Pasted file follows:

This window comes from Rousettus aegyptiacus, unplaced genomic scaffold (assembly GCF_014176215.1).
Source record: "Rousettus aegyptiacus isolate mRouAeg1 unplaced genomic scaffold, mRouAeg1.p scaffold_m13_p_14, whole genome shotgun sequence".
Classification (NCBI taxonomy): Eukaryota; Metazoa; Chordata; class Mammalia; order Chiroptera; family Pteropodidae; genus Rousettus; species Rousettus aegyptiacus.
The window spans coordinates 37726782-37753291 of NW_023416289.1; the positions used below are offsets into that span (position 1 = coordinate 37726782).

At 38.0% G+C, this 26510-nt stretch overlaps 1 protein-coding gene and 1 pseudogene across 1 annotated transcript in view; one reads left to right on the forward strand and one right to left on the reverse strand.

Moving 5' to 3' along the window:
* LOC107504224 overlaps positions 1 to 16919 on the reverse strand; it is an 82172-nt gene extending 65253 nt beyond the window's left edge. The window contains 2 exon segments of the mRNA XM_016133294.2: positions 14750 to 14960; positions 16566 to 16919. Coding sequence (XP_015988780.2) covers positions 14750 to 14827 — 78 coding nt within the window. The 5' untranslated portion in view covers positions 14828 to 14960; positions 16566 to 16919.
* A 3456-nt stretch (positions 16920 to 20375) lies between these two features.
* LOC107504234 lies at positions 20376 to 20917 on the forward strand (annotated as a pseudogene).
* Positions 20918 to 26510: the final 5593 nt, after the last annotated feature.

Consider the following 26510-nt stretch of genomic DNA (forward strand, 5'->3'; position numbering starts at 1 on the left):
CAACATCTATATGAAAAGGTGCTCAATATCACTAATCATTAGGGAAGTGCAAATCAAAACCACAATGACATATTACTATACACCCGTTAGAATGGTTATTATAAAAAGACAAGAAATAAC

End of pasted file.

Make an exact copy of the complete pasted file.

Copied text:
This window comes from Rousettus aegyptiacus, unplaced genomic scaffold (assembly GCF_014176215.1).
Source record: "Rousettus aegyptiacus isolate mRouAeg1 unplaced genomic scaffold, mRouAeg1.p scaffold_m13_p_14, whole genome shotgun sequence".
Classification (NCBI taxonomy): Eukaryota; Metazoa; Chordata; class Mammalia; order Chiroptera; family Pteropodidae; genus Rousettus; species Rousettus aegyptiacus.
The window spans coordinates 37726782-37753291 of NW_023416289.1; the positions used below are offsets into that span (position 1 = coordinate 37726782).

At 38.0% G+C, this 26510-nt stretch overlaps 1 protein-coding gene and 1 pseudogene across 1 annotated transcript in view; one reads left to right on the forward strand and one right to left on the reverse strand.

Moving 5' to 3' along the window:
* LOC107504224 overlaps positions 1 to 16919 on the reverse strand; it is an 82172-nt gene extending 65253 nt beyond the window's left edge. The window contains 2 exon segments of the mRNA XM_016133294.2: positions 14750 to 14960; positions 16566 to 16919. Coding sequence (XP_015988780.2) covers positions 14750 to 14827 — 78 coding nt within the window. The 5' untranslated portion in view covers positions 14828 to 14960; positions 16566 to 16919.
* A 3456-nt stretch (positions 16920 to 20375) lies between these two features.
* LOC107504234 lies at positions 20376 to 20917 on the forward strand (annotated as a pseudogene).
* Positions 20918 to 26510: the final 5593 nt, after the last annotated feature.

Consider the following 26510-nt stretch of genomic DNA (forward strand, 5'->3'; position numbering starts at 1 on the left):
CAACATCTATATGAAAAGGTGCTCAATATCACTAATCATTAGGGAAGTGCAAATCAAAACCACAATGACATATTACTATACACCCGTTAGAATGGTTATTATAAAAAGACAAGAAATAAC